The Beatles (Not) For Sale. Again!

By  |  Tuesday, September 8, 2009 at 12:40 pm

The Long and Winding RoadIt looks all but certain that the longest-running soap opera in digital music will run at least a little longer. The obligatory annual rumors that Apple was about to announce the availability of the Beatles on the iTunes Store have given way to disappointing sound bites from some pretty knowledgeable sources.

Sir Paul McCartney told NME, not very convincingly, that the appearance tomorrow of the Beatles version of the Rock Band game is a satisfactory alternative to Beatles downloads:

We’ve kind of bypassed that [download problems] because now you can do it in ‘Rock Band’,” he said. “I always liked that, when you’re told you can’t do something and suddenly there’s a little route round the back.

Meanwhile EMI’s global catalog president told the Financial Times that the company wants to make the Fab Four’s music available for download–eventually:

“Conversations between Apple and EMI are ongoing and we look forward to the day when we can make the music available digitally. But it’s not tomorrow,” Ernesto Schmitt, EMI’s global catalog  president, told the FT’s Andrew Edgecliffe-Johnson.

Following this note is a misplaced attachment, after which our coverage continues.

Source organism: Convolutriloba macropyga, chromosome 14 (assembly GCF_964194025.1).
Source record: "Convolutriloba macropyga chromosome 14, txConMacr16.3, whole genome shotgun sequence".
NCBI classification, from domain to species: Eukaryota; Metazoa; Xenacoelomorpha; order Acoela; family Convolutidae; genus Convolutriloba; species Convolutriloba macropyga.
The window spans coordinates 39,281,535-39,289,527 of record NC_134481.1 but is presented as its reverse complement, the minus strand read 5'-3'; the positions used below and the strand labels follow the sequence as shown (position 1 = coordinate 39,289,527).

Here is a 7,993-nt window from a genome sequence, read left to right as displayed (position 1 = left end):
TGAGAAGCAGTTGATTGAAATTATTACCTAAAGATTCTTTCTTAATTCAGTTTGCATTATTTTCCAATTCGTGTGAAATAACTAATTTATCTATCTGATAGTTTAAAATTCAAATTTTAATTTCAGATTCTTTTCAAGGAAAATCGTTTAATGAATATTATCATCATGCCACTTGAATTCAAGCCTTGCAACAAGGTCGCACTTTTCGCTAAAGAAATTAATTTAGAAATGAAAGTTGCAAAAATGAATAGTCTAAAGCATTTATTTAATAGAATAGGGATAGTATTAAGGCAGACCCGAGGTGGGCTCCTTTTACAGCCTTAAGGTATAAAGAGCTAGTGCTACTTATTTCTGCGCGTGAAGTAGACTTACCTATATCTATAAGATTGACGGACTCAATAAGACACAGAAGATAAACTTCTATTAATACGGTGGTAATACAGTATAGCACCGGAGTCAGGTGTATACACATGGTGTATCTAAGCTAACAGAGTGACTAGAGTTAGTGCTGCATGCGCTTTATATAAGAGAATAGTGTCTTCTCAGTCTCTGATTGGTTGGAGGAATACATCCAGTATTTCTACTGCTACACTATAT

(In this case, I’m assuming that “not tomorrow” means both “not September 9th, 2009” and “not in the immediate future.”)

The word of Sir Paul and EMI isn’t enough for you? MediaMemo’s Peter Kafka seems to have found a third source with bad news:

The Beatles estate, Electronic Arts (ERTS) and Viacom’s (VIA) MTV will be releasing a new version of “Rock Band” that features the band’s songs tomorrow. And on the same day, EMI Music Group will release all of the band’s music on remastered compact discs.

But that’s it, a source familiar with the band’s plans tells me. For now.

As Kafka says, the theory that Apple would coordinate its announcement with tomorrow’s other Beatles news always seemed a tad unlikely: Why would it want to promote Rock Band, a game that doesn’t run on Apple hardware?